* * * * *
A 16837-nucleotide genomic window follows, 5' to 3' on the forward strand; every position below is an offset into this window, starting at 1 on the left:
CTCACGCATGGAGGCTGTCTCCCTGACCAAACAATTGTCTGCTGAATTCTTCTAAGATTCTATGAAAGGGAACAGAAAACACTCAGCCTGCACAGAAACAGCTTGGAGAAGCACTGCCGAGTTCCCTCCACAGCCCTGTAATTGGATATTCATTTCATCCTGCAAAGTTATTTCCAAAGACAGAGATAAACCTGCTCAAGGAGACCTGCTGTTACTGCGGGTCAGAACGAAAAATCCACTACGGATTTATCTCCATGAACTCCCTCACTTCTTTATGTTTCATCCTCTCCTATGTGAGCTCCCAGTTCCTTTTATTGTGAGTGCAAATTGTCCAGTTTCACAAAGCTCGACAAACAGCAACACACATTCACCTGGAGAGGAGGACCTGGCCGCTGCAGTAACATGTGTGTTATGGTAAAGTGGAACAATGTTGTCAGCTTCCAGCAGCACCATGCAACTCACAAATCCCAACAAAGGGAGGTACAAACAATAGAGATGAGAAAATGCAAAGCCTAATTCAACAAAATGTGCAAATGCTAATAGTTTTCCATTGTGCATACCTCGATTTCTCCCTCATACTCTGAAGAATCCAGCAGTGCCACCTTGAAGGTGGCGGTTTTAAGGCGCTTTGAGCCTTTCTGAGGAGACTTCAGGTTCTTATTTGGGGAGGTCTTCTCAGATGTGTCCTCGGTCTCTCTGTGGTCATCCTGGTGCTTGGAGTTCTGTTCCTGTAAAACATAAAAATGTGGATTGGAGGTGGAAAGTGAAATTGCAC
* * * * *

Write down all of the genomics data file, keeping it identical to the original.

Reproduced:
A 16837-nucleotide genomic window follows, 5' to 3' on the forward strand; every position below is an offset into this window, starting at 1 on the left:
CTCACGCATGGAGGCTGTCTCCCTGACCAAACAATTGTCTGCTGAATTCTTCTAAGATTCTATGAAAGGGAACAGAAAACACTCAGCCTGCACAGAAACAGCTTGGAGAAGCACTGCCGAGTTCCCTCCACAGCCCTGTAATTGGATATTCATTTCATCCTGCAAAGTTATTTCCAAAGACAGAGATAAACCTGCTCAAGGAGACCTGCTGTTACTGCGGGTCAGAACGAAAAATCCACTACGGATTTATCTCCATGAACTCCCTCACTTCTTTATGTTTCATCCTCTCCTATGTGAGCTCCCAGTTCCTTTTATTGTGAGTGCAAATTGTCCAGTTTCACAAAGCTCGACAAACAGCAACACACATTCACCTGGAGAGGAGGACCTGGCCGCTGCAGTAACATGTGTGTTATGGTAAAGTGGAACAATGTTGTCAGCTTCCAGCAGCACCATGCAACTCACAAATCCCAACAAAGGGAGGTACAAACAATAGAGATGAGAAAATGCAAAGCCTAATTCAACAAAATGTGCAAATGCTAATAGTTTTCCATTGTGCATACCTCGATTTCTCCCTCATACTCTGAAGAATCCAGCAGTGCCACCTTGAAGGTGGCGGTTTTAAGGCGCTTTGAGCCTTTCTGAGGAGACTTCAGGTTCTTATTTGGGGAGGTCTTCTCAGATGTGTCCTCGGTCTCTCTGTGGTCATCCTGGTGCTTGGAGTTCTGTTCCTGTAAAACATAAAAATGTGGATTGGAGGTGGAAAGTGAAATTGCAC